Plus, no doubt they’ll be parts of the audience that won’t know who Gary is, hearing ‘Cars’ will definitely help jog a few memories, it has to be one of the most famous and recognisable songs ever written, even though as you say, it was pretty out there at the time – no conventional song structure, no real chorus, minimalist Moog sounds all combined with Gary’s unique vocal.
So what logistic issues did Android In La La Land pose?
Mainly trying to be in the right place at the right time… We needed to be there as they arrived and settled into their new lives in L.A. We didn’t want to miss key live shows, or the release of the album into L.A. stores.
Touring and filming back in the UK was of course, was a whole lot easier but travelling out to L.A. every few months or so was a huge drain on our budget, the film was also self financed, so we often were faced with tough decisions about what we definitely had to be around for and what we just had to turn down.
How does it depict the current climate of music, a portion of which has succumbed to – let’s face it – digital hot air?
The film concentrates on Gary’s music, he’s been hugely influential over his almost four decade career and his influence is as much felt today as it was when he first exploded onto the Post Punk scene in the late 70’s with ‘Are ‘Friends’ Electric?’
Those early songs still sound great today. Personally, I think Splinter is Gary’s best record, hearing tracks like ‘I Am Dust’ from it for the first time was a huge buzz for Rob and I, we knew it was a going to be a great album. T
here aren’t many artist of his vintage out there, making such challenging and contemporary sounding records, he has no interest in recreating ‘Cars’; his only interest is to move forward with each album.
Who generally appears in the film?
The film stars Gary Numan and Gemma Webb with supporting roles by their three lovely daughters; Raven, Persia and Echo, their dog Wilbur plays also plays a pretty impressive cameo role then there’s Ade Fenton, Splinter producer, Steve Malins Gary’s former manager, Gary’s parents Tony and Beryl Webb and the rest of the band, plus a brief appearance by NIN guitarist Robin Finck, who played a few of the West Coast US shows.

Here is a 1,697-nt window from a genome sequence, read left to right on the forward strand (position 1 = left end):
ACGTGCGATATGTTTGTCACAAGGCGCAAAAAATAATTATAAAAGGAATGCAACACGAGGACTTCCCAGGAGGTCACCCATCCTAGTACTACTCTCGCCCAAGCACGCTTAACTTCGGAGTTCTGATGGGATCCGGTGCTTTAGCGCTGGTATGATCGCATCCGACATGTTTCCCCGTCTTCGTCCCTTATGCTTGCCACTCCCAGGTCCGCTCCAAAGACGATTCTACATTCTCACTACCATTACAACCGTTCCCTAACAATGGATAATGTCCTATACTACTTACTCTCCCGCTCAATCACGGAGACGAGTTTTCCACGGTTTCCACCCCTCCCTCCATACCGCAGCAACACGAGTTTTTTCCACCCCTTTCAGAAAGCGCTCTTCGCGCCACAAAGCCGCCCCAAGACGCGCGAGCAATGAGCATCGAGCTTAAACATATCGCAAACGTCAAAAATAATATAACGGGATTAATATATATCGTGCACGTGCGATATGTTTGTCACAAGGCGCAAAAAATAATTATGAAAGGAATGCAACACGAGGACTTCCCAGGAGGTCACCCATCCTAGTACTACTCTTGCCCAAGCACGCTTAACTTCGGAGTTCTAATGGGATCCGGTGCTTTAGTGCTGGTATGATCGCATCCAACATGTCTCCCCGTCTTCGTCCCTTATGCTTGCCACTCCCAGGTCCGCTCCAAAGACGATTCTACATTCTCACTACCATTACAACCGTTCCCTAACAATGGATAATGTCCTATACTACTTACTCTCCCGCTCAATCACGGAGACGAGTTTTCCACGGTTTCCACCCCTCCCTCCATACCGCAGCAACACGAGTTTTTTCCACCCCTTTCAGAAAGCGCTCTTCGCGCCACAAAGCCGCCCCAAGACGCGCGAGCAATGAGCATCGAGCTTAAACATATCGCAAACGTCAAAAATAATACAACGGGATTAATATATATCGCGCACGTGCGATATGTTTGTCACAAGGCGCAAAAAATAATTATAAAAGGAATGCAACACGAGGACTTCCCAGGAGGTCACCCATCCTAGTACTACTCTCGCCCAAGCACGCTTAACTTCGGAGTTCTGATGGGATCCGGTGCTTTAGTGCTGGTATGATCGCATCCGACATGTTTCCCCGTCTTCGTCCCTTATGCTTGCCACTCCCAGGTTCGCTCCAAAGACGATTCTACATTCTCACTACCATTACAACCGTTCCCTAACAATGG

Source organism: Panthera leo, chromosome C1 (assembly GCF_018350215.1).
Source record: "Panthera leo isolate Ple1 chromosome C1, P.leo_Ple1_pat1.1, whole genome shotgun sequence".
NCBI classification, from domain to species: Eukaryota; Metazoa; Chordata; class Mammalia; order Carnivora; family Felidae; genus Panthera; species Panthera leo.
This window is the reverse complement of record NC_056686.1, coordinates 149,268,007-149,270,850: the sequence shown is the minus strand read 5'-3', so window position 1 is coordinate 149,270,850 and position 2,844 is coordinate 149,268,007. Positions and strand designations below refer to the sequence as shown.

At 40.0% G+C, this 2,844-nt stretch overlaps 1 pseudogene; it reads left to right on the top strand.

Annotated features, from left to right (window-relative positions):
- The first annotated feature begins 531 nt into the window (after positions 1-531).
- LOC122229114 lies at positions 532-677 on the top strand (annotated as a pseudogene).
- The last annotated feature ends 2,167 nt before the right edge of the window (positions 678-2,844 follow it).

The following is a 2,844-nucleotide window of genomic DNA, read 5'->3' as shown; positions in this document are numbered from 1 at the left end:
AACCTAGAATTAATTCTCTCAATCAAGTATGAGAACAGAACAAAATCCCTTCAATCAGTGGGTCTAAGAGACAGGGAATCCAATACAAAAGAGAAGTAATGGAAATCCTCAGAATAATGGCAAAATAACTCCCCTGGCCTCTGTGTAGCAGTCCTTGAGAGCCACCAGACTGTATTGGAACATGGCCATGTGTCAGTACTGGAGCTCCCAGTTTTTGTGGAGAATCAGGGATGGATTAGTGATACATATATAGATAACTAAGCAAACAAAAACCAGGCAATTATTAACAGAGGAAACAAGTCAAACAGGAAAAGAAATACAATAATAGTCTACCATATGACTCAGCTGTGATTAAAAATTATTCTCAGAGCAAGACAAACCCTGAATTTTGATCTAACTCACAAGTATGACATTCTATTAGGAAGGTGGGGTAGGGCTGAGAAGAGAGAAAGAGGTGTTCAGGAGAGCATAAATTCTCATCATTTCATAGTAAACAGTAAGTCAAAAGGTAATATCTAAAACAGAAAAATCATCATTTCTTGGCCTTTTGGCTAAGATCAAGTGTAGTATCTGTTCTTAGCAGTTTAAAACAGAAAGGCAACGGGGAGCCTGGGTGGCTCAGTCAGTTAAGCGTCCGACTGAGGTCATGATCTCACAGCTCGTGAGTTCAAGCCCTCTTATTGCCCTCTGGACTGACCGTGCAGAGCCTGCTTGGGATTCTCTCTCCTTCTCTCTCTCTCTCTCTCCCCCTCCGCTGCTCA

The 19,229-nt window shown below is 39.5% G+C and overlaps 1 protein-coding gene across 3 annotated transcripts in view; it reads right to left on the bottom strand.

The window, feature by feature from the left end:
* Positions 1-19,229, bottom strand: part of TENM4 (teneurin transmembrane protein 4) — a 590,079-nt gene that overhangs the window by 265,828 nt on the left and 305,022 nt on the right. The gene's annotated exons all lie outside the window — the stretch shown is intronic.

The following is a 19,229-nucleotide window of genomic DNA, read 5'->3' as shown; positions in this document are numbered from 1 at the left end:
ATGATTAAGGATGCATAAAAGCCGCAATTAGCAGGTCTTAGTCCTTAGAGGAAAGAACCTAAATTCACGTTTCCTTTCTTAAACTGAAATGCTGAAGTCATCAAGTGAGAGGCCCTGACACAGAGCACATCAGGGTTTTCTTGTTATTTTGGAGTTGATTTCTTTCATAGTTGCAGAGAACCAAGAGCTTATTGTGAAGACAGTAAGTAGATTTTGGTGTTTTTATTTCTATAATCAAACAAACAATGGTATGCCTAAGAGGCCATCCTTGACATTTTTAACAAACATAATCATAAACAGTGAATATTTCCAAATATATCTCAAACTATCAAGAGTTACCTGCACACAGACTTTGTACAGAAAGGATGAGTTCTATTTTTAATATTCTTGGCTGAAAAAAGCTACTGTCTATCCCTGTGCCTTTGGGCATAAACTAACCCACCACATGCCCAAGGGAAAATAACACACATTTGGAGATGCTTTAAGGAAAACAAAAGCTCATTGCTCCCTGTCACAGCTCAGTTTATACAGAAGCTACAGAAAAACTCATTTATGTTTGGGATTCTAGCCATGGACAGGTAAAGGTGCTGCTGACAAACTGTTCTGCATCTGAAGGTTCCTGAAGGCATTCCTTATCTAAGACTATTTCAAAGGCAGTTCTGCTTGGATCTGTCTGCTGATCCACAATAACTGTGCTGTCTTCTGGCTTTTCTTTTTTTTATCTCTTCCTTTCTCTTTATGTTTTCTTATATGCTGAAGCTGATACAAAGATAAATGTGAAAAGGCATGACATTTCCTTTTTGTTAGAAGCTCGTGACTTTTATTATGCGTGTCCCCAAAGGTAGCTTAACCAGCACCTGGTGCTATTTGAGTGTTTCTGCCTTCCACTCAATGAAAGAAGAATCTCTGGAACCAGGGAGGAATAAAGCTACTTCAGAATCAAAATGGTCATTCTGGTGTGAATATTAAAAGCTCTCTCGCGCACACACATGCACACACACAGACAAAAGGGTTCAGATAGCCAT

The band line-up is as follows: Steve Harris on guitar, Tim Muddiman on guitar and bass, Richard Beasley on drums, David Brooks on keyboards, Tim Slade on bass, Mark Gemini Thwaite on guitar and Frank Zummo on drums.
Where can we see it and – let’s be frank – is there a lot of music in it?
There’s loads of great music in Android In La La Land, we were fortunate to be able to work with all the stems aswell as all the full tracks from Splinter, Peter Brown our audio mixer, spent eight solid days on Android’s Surround sound mix and has done an amazing job. We always turn it up a couple of notches in cinemas to give the audience the full effect.
We want the audience to feel the same energy form the film’s live shows, that I felt when I saw Gary perform at The Hop Farm Festival, the audience are loving the music, a few will no doubt, be humming ‘Cars’ or ‘I Am Dust’, on their way home.
Gary Numan: Android In La La Land is in UK & Irish cinemas from 26th August.
For cinemas visit numandroid.com